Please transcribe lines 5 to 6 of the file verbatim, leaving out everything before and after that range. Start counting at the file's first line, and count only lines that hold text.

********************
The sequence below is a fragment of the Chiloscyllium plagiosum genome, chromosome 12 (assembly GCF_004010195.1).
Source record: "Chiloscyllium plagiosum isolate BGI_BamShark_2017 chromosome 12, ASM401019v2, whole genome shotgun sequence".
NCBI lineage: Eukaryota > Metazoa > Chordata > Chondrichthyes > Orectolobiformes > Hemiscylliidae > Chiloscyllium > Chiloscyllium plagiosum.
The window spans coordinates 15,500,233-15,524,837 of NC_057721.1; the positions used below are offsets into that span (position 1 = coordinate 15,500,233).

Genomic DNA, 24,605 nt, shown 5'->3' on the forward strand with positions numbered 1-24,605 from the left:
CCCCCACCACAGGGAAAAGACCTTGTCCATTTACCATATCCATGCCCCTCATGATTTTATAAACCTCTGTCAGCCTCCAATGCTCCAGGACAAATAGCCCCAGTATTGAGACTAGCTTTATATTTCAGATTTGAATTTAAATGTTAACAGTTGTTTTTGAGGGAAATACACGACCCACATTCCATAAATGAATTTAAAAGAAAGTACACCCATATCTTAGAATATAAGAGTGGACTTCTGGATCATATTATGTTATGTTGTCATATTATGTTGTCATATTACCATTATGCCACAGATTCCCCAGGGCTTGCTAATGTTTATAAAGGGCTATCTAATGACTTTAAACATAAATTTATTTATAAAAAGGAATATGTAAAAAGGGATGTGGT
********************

Genomic DNA, 24,605 nt, shown 5'->3' on the forward strand with positions numbered 1-24,605 from the left:
CCCCCACCACAGGGAAAAGACCTTGTCCATTTACCATATCCATGCCCCTCATGATTTTATAAACCTCTGTCAGCCTCCAATGCTCCAGGACAAATAGCCCCAGTATTGAGACTAGCTTTATATTTCAGATTTGAATTTAAATGTTAACAGTTGTTTTTGAGGGAAATACACGACCCACATTCCATAAATGAATTTAAAAGAAAGTACACCCATATCTTAGAATATAAGAGTGGACTTCTGGATCATATTATGTTATGTTGTCATATTATGTTGTCATATTACCATTATGCCACAGATTCCCCAGGGCTTGCTAATGTTTATAAAGGGCTATCTAATGACTTTAAACATAAATTTATTTATAAAAAGGAATATGTAAAAAGGGATGTGGT